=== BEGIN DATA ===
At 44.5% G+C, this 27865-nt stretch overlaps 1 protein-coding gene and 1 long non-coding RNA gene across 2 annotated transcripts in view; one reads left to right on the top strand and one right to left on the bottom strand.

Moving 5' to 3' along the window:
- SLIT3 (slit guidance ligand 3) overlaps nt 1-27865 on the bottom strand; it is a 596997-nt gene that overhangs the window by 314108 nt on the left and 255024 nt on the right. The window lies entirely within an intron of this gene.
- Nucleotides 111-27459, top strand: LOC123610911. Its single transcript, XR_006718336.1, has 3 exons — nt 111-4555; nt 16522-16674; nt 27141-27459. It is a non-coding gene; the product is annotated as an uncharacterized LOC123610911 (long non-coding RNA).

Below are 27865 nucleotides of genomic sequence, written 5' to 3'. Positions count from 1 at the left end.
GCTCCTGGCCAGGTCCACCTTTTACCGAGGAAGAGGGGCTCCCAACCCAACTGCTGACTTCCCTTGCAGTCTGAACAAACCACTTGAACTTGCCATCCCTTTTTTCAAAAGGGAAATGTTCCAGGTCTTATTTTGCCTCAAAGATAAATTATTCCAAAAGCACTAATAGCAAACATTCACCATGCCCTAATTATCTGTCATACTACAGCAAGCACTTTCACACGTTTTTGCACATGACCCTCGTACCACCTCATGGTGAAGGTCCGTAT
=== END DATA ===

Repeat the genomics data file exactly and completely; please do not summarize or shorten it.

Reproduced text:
At 44.5% G+C, this 27865-nt stretch overlaps 1 protein-coding gene and 1 long non-coding RNA gene across 2 annotated transcripts in view; one reads left to right on the top strand and one right to left on the bottom strand.

Moving 5' to 3' along the window:
- SLIT3 (slit guidance ligand 3) overlaps nt 1-27865 on the bottom strand; it is a 596997-nt gene that overhangs the window by 314108 nt on the left and 255024 nt on the right. The window lies entirely within an intron of this gene.
- Nucleotides 111-27459, top strand: LOC123610911. Its single transcript, XR_006718336.1, has 3 exons — nt 111-4555; nt 16522-16674; nt 27141-27459. It is a non-coding gene; the product is annotated as an uncharacterized LOC123610911 (long non-coding RNA).

Below are 27865 nucleotides of genomic sequence, written 5' to 3'. Positions count from 1 at the left end.
GCTCCTGGCCAGGTCCACCTTTTACCGAGGAAGAGGGGCTCCCAACCCAACTGCTGACTTCCCTTGCAGTCTGAACAAACCACTTGAACTTGCCATCCCTTTTTTCAAAAGGGAAATGTTCCAGGTCTTATTTTGCCTCAAAGATAAATTATTCCAAAAGCACTAATAGCAAACATTCACCATGCCCTAATTATCTGTCATACTACAGCAAGCACTTTCACACGTTTTTGCACATGACCCTCGTACCACCTCATGGTGAAGGTCCGTAT